Jacob and I will be crossing Lake Champlain from Cumberland Head, north of the Saranac River, to South Hero Island, in the middle of the lake. The crossing is a couple miles wide, according to the NFCT map. The goal is to get across the lake while the water is calm, which will likely happen at or before dawn. If we try to cross in choppy waters, the large waves could capsize us. From Lake Champlain, we'll head north along the islands to the Missisquoi River. Here, we begin paddling upstream until we reach the Grand Portage.
Notes on gear
In order to deal with the wide variety of paddling conditions, I bought a used 17-foot Old Town Penobscot this spring. This versatile royalex boat is tough enough to take the pounding of the trip. It has a little bit of rocker for the downriver sections, is big enough to hold enough gear for the trip, tracks well enough for the flatwater sections and is tolerable on the carries. It's not light, though. It weighs about 65 pounds. For the long carries, we'll be using a set of wheels.
I've made a few adjustments and had to do some maintenance to this boat, which I bought for a bargain basement price at Raquette River Outfitters in Tupper Lake. When I purchased it, one of the gunnels was broken so I replaced it. The other work I did on the boat was also pretty minor. I put some padding on the seats and on two places on the bottom of the boat for kneeling in turbulent waters. I also plan to add some paddle clips to hold our two spare paddles.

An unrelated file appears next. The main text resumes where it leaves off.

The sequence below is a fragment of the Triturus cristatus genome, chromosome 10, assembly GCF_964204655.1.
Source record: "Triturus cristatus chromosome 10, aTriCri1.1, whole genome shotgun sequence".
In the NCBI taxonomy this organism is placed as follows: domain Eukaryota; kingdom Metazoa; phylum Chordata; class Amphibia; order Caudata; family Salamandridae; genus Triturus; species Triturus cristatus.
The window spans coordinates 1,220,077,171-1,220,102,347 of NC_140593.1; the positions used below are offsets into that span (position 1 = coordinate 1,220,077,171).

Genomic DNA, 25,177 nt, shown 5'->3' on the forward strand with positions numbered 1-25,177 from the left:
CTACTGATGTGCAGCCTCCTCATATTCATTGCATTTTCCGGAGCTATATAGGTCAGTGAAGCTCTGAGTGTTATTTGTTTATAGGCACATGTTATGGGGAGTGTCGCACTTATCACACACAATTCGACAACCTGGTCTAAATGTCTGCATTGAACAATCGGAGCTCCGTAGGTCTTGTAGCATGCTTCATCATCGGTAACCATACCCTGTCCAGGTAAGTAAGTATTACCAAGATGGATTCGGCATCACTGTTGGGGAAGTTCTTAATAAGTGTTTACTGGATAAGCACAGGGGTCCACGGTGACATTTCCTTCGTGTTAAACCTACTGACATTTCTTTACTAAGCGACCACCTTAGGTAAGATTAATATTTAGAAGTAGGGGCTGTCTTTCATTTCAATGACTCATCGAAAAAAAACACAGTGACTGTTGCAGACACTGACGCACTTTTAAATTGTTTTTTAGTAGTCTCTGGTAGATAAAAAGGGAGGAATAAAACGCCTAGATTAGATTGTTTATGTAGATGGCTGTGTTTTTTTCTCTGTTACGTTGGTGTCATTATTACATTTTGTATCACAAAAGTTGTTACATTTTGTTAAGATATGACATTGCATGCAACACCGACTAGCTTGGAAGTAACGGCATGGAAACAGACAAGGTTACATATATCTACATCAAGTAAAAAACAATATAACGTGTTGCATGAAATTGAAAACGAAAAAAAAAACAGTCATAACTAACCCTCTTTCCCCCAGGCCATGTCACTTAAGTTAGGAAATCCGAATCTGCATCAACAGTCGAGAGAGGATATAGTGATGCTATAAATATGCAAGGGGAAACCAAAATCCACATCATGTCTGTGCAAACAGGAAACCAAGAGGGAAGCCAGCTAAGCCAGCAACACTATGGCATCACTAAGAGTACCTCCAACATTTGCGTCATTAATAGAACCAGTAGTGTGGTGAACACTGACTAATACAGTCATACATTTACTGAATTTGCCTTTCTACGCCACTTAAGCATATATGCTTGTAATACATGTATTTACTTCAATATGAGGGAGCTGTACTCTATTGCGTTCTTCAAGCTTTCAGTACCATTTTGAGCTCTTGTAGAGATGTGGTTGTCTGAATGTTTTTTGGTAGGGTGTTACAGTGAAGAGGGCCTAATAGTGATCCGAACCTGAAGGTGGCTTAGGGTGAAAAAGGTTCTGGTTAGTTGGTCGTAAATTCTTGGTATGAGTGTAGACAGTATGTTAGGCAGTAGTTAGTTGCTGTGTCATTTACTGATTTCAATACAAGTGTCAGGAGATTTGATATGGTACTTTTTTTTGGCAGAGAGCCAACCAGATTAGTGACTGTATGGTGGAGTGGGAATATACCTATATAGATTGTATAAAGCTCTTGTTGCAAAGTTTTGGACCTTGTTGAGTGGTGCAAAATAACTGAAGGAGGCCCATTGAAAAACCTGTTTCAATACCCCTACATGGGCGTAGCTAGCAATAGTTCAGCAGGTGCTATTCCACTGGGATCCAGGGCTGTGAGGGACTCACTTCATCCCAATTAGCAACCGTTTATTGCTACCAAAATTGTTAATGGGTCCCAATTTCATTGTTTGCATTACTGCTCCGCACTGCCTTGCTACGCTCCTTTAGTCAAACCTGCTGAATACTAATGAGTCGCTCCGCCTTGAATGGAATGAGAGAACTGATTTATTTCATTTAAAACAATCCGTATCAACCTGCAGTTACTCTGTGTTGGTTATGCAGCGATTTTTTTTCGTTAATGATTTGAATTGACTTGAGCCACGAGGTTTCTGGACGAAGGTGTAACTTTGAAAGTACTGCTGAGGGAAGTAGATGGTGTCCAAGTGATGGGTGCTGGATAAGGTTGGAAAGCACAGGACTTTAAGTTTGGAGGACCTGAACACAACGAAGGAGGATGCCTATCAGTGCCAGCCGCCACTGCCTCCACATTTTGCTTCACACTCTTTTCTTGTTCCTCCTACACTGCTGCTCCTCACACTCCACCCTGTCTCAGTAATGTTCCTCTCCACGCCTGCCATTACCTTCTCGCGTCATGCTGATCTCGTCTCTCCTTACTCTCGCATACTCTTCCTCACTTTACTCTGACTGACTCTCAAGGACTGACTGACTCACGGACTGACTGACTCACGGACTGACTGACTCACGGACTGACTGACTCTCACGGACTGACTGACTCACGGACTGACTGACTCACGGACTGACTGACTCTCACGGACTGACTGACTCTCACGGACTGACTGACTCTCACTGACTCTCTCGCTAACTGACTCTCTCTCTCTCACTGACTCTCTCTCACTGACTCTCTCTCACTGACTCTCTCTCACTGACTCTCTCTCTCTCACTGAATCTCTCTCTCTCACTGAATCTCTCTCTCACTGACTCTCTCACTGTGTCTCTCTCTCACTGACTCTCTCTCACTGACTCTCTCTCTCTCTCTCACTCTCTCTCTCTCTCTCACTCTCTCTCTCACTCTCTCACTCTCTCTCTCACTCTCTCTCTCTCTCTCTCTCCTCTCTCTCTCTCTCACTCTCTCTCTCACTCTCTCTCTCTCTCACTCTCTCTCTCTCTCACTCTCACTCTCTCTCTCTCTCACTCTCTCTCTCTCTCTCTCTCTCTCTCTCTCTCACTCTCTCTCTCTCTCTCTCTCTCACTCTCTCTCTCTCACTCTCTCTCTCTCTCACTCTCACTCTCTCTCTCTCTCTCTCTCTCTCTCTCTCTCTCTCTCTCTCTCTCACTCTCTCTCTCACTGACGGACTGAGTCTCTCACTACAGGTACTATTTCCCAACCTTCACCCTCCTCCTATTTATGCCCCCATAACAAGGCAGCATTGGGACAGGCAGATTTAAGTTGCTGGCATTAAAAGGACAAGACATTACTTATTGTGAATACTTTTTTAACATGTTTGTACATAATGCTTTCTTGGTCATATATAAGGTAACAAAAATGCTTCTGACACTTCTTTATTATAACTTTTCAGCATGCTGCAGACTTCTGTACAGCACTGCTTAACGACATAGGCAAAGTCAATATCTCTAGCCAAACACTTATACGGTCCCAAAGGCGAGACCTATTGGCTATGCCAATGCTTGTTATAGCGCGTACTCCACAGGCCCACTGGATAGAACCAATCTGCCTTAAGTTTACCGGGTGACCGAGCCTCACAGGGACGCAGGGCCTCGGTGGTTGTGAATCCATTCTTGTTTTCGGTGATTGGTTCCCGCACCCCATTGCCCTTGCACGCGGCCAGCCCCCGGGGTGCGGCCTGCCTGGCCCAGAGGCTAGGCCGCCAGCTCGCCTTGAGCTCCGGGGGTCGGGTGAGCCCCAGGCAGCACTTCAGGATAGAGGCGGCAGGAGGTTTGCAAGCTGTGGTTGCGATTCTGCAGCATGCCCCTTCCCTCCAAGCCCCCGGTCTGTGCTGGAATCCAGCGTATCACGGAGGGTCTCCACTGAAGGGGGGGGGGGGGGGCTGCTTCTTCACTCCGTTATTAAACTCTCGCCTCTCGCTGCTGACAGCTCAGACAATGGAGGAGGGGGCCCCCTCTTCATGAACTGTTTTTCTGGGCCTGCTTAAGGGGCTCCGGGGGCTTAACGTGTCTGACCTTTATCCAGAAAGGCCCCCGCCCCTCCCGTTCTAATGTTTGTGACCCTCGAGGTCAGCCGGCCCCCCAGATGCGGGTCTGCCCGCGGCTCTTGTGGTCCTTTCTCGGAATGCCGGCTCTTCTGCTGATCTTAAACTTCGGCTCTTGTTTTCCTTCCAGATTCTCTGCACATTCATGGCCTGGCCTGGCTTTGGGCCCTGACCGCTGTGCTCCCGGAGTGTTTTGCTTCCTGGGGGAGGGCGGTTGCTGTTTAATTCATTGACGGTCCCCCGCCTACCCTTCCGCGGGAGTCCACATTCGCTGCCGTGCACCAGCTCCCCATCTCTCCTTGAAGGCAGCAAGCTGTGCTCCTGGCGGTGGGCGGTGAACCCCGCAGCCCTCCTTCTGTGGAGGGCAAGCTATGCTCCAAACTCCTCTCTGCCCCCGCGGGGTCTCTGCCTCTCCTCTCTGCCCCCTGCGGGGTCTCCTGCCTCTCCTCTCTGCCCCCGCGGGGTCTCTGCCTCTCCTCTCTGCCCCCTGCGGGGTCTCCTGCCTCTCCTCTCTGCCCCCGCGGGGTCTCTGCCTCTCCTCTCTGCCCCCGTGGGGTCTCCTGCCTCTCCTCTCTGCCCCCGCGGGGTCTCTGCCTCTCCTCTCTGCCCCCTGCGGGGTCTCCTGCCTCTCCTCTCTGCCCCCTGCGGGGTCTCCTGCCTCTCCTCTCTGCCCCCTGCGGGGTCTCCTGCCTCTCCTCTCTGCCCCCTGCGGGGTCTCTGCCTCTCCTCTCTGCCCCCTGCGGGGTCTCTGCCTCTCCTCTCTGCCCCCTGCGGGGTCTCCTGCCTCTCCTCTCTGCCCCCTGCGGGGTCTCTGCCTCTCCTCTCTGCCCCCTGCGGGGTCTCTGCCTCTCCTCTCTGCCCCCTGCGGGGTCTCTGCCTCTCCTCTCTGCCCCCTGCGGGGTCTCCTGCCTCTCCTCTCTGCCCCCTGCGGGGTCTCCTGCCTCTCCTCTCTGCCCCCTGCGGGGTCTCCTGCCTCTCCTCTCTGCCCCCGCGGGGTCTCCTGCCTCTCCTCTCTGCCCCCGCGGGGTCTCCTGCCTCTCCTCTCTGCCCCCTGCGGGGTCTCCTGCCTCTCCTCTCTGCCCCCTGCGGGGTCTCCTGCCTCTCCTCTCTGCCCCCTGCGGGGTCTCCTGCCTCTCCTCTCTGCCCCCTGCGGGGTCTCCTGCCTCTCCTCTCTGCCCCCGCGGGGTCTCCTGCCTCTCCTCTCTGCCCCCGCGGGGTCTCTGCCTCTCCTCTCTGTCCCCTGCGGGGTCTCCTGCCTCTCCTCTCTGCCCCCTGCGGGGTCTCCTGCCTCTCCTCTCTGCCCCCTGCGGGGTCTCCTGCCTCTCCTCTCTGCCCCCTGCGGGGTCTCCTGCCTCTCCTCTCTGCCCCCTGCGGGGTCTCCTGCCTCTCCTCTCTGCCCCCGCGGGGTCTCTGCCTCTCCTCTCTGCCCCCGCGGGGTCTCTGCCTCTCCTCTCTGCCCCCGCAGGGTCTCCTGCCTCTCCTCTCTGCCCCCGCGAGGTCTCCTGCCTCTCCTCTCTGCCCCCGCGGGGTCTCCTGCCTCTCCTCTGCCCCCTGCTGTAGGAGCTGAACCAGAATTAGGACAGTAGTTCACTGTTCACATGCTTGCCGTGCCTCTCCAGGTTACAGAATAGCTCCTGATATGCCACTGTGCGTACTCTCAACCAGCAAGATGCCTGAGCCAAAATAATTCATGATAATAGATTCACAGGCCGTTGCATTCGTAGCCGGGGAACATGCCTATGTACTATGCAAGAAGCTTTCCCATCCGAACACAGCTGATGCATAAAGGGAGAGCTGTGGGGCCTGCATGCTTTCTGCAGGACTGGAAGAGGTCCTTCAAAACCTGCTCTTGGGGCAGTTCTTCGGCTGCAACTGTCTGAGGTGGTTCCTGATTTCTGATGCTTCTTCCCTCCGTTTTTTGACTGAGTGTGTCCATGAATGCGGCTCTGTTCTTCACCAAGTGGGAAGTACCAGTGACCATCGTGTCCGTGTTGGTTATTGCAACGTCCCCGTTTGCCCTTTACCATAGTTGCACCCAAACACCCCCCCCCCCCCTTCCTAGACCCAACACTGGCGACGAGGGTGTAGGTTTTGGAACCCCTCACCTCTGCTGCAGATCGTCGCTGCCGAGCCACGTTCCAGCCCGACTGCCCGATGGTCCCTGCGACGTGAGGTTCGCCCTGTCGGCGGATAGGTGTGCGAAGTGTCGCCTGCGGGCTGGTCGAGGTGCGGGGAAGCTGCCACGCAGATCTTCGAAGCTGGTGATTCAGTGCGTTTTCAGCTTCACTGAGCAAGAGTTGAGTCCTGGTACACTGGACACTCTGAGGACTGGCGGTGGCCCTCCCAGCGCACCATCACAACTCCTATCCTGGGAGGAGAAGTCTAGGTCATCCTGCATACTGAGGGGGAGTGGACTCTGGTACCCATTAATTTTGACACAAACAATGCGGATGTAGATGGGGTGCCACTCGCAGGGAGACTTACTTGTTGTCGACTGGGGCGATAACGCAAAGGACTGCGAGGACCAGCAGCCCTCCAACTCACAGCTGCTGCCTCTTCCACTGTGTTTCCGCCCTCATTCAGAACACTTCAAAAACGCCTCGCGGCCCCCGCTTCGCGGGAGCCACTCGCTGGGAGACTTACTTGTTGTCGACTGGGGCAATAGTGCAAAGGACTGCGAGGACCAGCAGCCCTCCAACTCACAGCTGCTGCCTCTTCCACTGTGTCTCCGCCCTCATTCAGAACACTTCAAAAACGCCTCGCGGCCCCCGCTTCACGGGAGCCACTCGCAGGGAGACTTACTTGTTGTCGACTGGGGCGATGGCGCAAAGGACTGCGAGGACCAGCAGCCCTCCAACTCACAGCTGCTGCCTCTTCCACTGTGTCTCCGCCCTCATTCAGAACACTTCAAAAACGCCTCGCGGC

The gear is pretty standard for the trip. It's like any other canoe camping trip. You need a tent, sleeping pad, sleeping bag, water filter, stove, appropriate clothes, first-aid kit, dry bags, enough food and some other miscellaneous gear. The key is trying to find the right balance between having enough gear to be comfortable and safe without overburdening yourself. Carrying too much weight on a long trip like this can be very detrimental. It could slow you down and even lead to injury. On the other hand, there are essentials you need.
Luckily for me, I'll be starting in Old Forge and end up in Saranac Lake a few days later. This will allow me to make some adjustments.
One thing people have asked me is how I've prepared for this journey. To tell you the truth, this summer I've had less time to paddle than normal. I've gone on some short hikes, ridden a stationary bike and snuck in paddles whenever possible. Mainly, though, my physical preparation has come in the form of housework: stacking wood, mowing the lawn, some light carpentry work and making a raised bed vegetable garden.
Finally, the last thing I want to mention is that I'll be carrying some lightweight video equipment with me with the intention of creating a feature length documentary about this journey and the trail itself. Jacob, who has a strong radio (sound) background, will be assisting me with this venture. For those who are interested in learning about this project, they can visit my personal website at www.neout.com. I'll also have a blog on the site. I don't expect to update it more than once a week. I also plan to make a shorter video that will be available on the Enterprise website once it is completed.
Next week, I plan to write about the first days on the water as I travel solo from Old Forge to Saranac Lake.